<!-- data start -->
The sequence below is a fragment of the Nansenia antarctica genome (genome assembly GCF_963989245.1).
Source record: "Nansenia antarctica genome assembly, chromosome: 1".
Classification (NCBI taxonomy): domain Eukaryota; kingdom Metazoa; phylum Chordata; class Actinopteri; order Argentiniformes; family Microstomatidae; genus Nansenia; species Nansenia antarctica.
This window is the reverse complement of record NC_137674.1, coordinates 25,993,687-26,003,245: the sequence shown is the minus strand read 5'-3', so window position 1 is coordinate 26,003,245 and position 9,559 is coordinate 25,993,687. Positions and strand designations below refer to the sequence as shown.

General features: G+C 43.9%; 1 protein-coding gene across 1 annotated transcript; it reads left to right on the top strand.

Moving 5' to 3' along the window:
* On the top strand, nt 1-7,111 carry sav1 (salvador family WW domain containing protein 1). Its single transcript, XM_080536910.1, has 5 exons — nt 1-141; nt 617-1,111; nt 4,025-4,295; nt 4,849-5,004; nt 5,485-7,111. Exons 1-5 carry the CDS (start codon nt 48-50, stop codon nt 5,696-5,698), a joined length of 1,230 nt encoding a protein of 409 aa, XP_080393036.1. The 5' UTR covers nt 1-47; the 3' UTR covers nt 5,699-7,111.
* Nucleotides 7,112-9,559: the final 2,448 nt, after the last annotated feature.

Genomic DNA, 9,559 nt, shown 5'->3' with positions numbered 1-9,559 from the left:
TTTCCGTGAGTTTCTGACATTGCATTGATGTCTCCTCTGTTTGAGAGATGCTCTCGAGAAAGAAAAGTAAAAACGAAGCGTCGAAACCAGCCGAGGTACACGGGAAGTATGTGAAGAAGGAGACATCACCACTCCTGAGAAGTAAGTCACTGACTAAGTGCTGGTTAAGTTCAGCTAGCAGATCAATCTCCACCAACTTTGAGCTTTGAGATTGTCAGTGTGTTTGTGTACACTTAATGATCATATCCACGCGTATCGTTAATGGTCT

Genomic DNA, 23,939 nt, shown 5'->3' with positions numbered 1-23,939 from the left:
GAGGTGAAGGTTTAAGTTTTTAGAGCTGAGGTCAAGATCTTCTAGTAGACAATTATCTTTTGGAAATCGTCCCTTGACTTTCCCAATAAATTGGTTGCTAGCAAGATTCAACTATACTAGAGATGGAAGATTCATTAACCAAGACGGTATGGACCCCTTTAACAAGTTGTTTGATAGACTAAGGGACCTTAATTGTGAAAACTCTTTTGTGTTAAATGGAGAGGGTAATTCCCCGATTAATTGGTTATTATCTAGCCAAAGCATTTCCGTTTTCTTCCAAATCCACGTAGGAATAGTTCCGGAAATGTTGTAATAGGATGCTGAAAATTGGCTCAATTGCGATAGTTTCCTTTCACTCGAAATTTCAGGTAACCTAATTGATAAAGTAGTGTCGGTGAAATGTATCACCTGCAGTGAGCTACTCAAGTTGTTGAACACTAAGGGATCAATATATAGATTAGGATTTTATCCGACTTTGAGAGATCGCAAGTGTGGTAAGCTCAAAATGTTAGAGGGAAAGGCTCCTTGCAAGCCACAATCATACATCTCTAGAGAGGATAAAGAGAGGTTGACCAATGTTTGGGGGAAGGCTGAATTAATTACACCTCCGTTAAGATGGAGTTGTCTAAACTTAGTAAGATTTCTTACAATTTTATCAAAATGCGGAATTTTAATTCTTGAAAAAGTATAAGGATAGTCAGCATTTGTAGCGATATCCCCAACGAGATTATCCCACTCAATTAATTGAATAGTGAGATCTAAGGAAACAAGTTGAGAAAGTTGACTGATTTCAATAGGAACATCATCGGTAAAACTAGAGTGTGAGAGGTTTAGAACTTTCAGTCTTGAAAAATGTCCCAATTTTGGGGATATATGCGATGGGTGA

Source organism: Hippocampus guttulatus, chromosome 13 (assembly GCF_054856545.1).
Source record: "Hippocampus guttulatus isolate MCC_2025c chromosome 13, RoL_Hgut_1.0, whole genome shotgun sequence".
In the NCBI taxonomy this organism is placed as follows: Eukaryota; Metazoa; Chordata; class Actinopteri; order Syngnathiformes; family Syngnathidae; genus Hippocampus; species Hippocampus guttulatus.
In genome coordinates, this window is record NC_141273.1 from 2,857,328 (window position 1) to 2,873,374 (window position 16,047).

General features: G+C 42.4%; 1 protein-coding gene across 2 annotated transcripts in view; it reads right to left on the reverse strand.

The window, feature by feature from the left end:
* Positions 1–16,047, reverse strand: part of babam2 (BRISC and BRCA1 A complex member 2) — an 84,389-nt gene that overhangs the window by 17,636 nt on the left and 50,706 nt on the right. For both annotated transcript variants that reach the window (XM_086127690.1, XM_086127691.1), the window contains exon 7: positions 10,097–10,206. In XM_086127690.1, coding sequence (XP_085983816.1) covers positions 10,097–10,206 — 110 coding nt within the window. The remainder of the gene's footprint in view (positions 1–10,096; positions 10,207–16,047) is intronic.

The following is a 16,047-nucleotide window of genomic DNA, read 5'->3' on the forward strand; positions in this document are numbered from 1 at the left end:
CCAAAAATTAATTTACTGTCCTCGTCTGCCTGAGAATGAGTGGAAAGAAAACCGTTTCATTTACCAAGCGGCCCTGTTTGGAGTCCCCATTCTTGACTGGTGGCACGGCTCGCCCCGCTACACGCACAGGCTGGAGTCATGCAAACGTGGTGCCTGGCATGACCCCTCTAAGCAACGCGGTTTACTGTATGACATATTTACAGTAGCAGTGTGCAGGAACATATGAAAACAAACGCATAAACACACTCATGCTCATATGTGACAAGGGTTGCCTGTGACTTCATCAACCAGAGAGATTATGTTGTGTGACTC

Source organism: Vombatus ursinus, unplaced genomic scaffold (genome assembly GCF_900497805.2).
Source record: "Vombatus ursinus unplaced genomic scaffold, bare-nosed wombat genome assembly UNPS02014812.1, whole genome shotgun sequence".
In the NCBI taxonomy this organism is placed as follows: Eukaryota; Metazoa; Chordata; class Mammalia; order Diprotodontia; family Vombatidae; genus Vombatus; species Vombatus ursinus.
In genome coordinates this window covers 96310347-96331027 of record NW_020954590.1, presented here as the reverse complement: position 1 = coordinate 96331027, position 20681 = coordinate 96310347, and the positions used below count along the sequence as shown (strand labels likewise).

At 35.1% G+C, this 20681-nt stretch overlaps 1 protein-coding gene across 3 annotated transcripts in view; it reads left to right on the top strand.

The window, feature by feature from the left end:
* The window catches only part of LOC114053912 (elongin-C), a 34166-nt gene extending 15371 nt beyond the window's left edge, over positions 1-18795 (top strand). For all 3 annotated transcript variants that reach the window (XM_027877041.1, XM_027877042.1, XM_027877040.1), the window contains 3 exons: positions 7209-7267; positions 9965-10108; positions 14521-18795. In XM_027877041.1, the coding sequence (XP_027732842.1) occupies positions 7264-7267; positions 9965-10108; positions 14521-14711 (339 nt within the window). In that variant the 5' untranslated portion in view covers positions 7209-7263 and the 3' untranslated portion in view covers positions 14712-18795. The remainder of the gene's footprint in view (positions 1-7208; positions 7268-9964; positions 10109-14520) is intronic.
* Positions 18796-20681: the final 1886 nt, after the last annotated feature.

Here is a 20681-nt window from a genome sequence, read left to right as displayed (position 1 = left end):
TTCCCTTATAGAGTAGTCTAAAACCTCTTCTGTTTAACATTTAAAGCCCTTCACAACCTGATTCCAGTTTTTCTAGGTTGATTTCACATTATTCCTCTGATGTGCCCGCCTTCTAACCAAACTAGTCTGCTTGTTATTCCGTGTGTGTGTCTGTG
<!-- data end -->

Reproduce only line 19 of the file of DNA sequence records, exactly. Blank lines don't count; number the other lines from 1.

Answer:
* Positions 1–16,047, reverse strand: part of babam2 (BRISC and BRCA1 A complex member 2) — an 84,389-nt gene that overhangs the window by 17,636 nt on the left and 50,706 nt on the right. For both annotated transcript variants that reach the window (XM_086127690.1, XM_086127691.1), the window contains exon 7: positions 10,097–10,206. In XM_086127690.1, coding sequence (XP_085983816.1) covers positions 10,097–10,206 — 110 coding nt within the window. The remainder of the gene's footprint in view (positions 1–10,096; positions 10,207–16,047) is intronic.